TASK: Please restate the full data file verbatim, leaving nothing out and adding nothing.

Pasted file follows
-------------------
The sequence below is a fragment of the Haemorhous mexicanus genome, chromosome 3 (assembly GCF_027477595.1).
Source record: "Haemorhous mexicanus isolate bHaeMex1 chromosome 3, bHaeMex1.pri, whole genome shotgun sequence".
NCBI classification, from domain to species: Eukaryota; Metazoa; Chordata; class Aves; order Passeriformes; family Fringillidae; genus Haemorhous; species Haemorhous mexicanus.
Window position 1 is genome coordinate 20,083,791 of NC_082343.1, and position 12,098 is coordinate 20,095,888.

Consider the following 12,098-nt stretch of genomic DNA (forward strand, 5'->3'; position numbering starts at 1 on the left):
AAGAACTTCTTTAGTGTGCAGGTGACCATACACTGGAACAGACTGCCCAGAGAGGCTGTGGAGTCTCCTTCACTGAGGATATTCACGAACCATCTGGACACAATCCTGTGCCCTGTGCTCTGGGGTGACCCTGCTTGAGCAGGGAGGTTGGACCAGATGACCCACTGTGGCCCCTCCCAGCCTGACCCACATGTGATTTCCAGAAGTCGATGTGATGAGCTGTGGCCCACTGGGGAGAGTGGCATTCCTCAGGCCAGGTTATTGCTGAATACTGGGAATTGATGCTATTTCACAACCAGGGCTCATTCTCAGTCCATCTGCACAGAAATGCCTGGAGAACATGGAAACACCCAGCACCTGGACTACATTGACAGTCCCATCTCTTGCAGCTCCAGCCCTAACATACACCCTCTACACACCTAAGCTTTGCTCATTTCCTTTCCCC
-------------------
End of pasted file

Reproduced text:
The sequence below is a fragment of the Haemorhous mexicanus genome, chromosome 3 (assembly GCF_027477595.1).
Source record: "Haemorhous mexicanus isolate bHaeMex1 chromosome 3, bHaeMex1.pri, whole genome shotgun sequence".
NCBI classification, from domain to species: Eukaryota; Metazoa; Chordata; class Aves; order Passeriformes; family Fringillidae; genus Haemorhous; species Haemorhous mexicanus.
Window position 1 is genome coordinate 20,083,791 of NC_082343.1, and position 12,098 is coordinate 20,095,888.

Consider the following 12,098-nt stretch of genomic DNA (forward strand, 5'->3'; position numbering starts at 1 on the left):
AAGAACTTCTTTAGTGTGCAGGTGACCATACACTGGAACAGACTGCCCAGAGAGGCTGTGGAGTCTCCTTCACTGAGGATATTCACGAACCATCTGGACACAATCCTGTGCCCTGTGCTCTGGGGTGACCCTGCTTGAGCAGGGAGGTTGGACCAGATGACCCACTGTGGCCCCTCCCAGCCTGACCCACATGTGATTTCCAGAAGTCGATGTGATGAGCTGTGGCCCACTGGGGAGAGTGGCATTCCTCAGGCCAGGTTATTGCTGAATACTGGGAATTGATGCTATTTCACAACCAGGGCTCATTCTCAGTCCATCTGCACAGAAATGCCTGGAGAACATGGAAACACCCAGCACCTGGACTACATTGACAGTCCCATCTCTTGCAGCTCCAGCCCTAACATACACCCTCTACACACCTAAGCTTTGCTCATTTCCTTTCCCC